Thursday, September 07, 2006
College and E-Magazines, Local Internet, Proliferation, and other matters of high importance
It's a program using Zinio. But think of this: even though they claim it's a way of getting students to switch to print, you have to know that 1) college students are very mobile, and must have a disproportionate cost of address updating for college vs home address for those who reside on campus, and 2) college folks are of course e-savvy, and many colleges include laptops as part of the tuition, so there's a built in platform. This is not about converting to print. This is about adding circulation with a fraction of the cost of fulfillment.
Local Internet advertising has been a real laggard in the new media business. This Chicago Tribune article may indicate that things are starting to change.
Ad spending increasing
... but, it's in current terms. Deduct 3.5% for inflation and compare it to 3.3% real GDP growth and see if things are really growing. (They're not)
In the meantime, this new study says "online classifieds increase in popularity; category visitation surges 47 percent in the past year"
"Nobody Killed the Newspaper" according to this article, which is a good summary of the new media age.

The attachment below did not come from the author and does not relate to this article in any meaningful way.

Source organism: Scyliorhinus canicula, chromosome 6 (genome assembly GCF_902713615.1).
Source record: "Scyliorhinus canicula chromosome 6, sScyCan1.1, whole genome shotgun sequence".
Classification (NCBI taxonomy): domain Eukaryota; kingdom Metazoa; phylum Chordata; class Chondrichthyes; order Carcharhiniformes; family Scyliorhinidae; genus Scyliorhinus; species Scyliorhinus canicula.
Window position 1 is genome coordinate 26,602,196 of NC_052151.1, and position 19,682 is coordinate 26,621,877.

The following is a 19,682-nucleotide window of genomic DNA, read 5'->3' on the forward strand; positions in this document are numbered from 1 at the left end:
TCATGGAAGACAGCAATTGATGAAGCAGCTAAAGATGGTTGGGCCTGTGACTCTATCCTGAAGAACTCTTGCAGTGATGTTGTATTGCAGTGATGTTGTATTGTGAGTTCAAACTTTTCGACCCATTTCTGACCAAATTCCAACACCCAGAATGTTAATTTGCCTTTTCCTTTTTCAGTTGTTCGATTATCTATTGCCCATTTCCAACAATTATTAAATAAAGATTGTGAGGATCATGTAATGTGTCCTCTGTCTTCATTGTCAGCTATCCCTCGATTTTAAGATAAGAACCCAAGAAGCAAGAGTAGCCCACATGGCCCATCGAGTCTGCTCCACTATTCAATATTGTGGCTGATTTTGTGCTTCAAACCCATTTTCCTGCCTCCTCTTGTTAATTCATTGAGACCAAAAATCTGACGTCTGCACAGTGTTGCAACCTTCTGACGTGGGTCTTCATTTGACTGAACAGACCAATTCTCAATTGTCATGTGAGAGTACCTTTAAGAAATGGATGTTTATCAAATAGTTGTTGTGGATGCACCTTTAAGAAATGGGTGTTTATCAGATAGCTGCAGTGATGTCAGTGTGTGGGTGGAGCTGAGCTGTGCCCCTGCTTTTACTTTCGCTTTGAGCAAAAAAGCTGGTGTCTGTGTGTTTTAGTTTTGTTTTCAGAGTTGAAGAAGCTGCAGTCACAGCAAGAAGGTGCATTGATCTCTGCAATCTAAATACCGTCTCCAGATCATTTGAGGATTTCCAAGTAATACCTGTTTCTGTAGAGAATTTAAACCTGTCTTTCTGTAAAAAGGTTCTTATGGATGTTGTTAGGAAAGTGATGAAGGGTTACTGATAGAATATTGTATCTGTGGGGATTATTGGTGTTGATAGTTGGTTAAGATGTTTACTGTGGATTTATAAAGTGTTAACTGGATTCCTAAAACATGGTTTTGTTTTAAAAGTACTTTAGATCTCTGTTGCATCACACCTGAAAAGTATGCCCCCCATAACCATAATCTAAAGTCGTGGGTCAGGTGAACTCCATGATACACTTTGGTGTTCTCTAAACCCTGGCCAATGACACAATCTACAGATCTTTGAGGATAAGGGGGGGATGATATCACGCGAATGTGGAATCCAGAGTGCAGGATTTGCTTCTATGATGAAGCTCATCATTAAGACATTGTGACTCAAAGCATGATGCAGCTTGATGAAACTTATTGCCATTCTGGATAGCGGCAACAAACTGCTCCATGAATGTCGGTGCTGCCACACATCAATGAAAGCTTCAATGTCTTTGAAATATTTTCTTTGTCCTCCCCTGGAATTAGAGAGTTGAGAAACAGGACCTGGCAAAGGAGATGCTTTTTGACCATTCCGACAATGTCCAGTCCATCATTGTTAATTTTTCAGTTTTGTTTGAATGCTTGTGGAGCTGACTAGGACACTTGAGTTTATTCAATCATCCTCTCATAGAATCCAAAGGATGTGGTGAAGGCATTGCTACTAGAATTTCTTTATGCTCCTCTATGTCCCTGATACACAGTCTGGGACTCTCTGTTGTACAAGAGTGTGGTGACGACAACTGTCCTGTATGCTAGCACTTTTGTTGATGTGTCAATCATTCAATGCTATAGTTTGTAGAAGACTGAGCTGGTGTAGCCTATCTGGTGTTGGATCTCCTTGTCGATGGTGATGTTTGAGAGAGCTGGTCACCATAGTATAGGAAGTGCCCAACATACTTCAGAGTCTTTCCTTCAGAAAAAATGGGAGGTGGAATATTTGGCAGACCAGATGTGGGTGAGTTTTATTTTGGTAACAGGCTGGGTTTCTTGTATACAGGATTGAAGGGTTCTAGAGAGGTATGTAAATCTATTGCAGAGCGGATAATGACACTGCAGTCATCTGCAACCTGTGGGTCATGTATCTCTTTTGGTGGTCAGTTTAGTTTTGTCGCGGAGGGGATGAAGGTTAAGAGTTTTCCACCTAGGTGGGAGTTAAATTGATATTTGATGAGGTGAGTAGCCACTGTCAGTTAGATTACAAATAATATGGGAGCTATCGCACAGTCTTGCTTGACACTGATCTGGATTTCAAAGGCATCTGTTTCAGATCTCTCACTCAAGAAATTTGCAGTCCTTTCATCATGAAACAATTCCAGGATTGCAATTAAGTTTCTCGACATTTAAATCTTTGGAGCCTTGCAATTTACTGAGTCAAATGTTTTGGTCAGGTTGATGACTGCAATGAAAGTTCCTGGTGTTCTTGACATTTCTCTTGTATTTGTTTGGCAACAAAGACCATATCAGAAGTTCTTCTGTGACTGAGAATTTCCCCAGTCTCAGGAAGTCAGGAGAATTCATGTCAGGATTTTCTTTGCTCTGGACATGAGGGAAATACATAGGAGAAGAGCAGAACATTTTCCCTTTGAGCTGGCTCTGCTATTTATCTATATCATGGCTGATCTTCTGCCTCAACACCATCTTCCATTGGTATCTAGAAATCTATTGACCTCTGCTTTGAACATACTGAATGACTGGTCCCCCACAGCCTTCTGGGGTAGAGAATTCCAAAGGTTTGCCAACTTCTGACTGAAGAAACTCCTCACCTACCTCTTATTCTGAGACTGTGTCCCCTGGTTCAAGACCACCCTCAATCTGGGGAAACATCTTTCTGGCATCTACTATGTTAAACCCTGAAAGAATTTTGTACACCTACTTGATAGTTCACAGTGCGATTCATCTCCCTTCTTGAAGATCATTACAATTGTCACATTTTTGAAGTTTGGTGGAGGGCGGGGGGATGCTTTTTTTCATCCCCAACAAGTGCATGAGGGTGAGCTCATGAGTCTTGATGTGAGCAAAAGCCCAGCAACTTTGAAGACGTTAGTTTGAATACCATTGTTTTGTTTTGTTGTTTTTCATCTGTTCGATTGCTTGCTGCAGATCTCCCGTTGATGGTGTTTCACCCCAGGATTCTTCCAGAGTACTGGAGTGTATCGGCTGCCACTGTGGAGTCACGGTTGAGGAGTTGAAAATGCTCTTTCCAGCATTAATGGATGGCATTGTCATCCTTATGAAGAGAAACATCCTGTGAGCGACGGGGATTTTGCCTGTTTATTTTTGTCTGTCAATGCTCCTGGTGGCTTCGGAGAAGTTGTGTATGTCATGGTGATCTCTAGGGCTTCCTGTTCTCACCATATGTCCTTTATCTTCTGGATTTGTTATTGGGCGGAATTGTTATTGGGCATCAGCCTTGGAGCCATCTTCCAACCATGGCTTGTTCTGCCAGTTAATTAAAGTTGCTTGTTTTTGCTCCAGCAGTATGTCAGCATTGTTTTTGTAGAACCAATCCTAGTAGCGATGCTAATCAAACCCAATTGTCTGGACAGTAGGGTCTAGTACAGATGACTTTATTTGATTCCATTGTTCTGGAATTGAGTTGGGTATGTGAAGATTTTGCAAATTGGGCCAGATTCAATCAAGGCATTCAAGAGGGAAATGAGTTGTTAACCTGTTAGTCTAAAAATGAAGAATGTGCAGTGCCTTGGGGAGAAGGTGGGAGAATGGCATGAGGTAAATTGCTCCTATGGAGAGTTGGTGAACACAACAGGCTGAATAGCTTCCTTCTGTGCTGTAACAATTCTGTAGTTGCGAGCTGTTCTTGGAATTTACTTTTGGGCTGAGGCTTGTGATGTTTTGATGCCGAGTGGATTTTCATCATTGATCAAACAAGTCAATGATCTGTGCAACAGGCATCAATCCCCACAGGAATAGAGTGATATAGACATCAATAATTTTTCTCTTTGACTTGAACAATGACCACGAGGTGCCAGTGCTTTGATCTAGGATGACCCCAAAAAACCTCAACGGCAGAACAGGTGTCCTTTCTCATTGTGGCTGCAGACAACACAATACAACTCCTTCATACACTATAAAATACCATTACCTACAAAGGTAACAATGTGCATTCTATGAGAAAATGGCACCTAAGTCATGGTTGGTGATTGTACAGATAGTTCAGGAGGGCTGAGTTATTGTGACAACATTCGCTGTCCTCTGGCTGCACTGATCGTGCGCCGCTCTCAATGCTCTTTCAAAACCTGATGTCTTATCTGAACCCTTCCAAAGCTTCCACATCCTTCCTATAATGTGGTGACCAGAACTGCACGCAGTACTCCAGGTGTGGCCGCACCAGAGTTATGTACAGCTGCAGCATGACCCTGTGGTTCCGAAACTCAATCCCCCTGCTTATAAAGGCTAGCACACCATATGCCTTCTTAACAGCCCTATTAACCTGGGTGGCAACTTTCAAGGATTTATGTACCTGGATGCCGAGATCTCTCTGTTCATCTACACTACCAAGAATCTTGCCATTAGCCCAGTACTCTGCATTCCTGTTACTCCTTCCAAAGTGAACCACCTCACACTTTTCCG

Multichannel marketing at Xerox
The WSJ had a good editorial about "creative destruction" and recent problems at Ford, Intel, and a shuffling of management at Viacom
ASAP be sure to catch economist Alan Reynolds' column about the recent income data released by the Census bureau. It's the column of Sept. 7, and it's not permanently at this address. I'll try to find a permanent link later.
Consulting firm McKinsey has put a book up on their site about the issues in marketing today. It's called "Profiting from Proliferation."
An explosion of new customer segments, sales and service channels, media, and brands is challenging marketers to reinvent themselves so they can simultaneously prioritize opportunities in a more sophisticated way and increase the consistency and coordination of their marketing execution.